The concept of “discrete manufacturing” refers to the production of separate units, or the countable production of items which can be identified by their serial number. For example, medical supplies and equipment, electronic and computer products, and furniture. Each unit is considered to be a distinct item as opposed to something that’s measured by volume and/or weight. In contrast, “process manufacturing” refers to goods produced in bulk, which are associated with manufacturing recipes and formulas. Examples include coal, chemicals, petroleum and textiles.

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The components and ingredients

With process manufacturing, variable ingredients are involved and the end result is a mix of by- and co-products. In contrast, discrete manufacturing involves the use of standard components and parts.

Process manufacturing necessitates using proportional recipes or formulas in order to blend the desired product via a chemical process. On the other hand, discrete manufacturing is about the assembly of goods from smaller parts, which means bills of material and instructions such as blueprints and drawings are used instead of formulas.

Differences in inventory

With process manufacturing, it’s necessary to create an inventory of materials according to their grade, potency and shelf-life, because such materials will be ordered in very large quantities. However in discrete manufacturing, inventory relies on a system of ECNs (Engineering Change Notice) or serial numbers in order to establish controls and manage processes such as making alterations to documents and drawings, bills of material, parts, work orders and so on. ECNs and serial numbers are suited to discrete manufacturing operations because manufactured goods constitute a single item, whereas in process manufacturing the final products are material specific. In discrete manufacturing, the units of manufacture arrive per piece and individual.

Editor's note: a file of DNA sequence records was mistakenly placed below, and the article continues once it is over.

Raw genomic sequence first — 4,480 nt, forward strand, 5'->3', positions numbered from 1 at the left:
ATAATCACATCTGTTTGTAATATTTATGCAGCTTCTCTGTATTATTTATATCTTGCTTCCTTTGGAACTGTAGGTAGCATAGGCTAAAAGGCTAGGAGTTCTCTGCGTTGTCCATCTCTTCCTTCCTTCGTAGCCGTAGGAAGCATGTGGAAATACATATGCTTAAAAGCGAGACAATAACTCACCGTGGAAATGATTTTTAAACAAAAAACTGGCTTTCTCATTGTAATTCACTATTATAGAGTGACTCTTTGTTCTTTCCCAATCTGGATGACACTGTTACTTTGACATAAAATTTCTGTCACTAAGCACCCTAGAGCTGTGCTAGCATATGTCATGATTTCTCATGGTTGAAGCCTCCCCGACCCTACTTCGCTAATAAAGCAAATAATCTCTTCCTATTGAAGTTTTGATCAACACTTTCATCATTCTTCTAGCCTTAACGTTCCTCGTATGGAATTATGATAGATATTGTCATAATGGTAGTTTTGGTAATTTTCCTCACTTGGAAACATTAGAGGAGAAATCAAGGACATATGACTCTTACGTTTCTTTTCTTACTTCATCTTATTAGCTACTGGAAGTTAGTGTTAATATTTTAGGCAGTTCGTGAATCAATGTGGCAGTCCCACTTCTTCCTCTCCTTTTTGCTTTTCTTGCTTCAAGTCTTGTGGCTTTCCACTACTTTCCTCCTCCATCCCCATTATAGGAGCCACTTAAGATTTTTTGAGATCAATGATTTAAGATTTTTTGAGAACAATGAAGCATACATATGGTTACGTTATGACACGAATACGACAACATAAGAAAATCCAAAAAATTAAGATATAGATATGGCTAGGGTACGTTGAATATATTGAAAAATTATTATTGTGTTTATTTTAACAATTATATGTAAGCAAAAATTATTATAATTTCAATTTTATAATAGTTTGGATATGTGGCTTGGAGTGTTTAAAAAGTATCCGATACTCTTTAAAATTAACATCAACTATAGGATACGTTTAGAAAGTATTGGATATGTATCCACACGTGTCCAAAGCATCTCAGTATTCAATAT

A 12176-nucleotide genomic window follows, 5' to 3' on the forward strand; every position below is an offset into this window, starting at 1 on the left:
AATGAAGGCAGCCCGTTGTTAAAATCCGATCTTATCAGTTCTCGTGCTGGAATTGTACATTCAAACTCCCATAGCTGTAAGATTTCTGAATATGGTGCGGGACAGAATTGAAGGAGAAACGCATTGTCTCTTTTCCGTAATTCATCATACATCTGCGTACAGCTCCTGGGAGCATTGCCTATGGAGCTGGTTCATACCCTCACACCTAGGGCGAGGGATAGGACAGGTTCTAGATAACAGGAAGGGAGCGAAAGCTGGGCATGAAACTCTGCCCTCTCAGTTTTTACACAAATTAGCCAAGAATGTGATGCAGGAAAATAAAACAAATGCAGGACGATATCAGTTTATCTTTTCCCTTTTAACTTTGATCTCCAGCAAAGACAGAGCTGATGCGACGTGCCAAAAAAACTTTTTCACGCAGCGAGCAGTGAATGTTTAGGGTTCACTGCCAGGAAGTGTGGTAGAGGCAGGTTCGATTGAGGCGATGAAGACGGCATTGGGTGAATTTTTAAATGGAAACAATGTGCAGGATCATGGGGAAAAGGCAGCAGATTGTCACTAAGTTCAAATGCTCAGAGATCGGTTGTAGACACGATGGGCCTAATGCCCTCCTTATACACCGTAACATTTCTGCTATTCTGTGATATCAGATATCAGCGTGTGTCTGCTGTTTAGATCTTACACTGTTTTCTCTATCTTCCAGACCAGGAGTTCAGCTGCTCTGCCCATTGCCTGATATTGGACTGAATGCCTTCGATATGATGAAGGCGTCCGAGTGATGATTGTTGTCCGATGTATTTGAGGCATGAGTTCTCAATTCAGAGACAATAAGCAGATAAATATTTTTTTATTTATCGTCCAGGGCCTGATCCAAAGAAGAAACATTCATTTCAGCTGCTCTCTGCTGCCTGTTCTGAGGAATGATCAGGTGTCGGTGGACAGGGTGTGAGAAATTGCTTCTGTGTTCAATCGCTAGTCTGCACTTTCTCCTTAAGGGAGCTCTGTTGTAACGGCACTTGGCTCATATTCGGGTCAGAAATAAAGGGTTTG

Differences in production processes

Another big contrast is the methods and processes used in production. With process manufacturing, the production system is designed in such a way that there are minimal, if any, interruptions in the actual processing of a particular batch. Process manufacturing often entails the production of dozens of small batches that are made using specific processes, resulting in many numerous unique products.

In contrast, discrete manufacturing relies on a production process that can involve one of two things – either workers who manually assemble each product step by step, or machines such as those made by Pall-Pack, that are often used in larger or more rapid assemblies. Discrete manufacturing uses either a process, a product, or a combination of the two. A process layout takes place when the products go through to the process areas, such as with cabinets and casings, whereas a product layout occurs when the processes come to the actual product, such as in car assembly or ship building.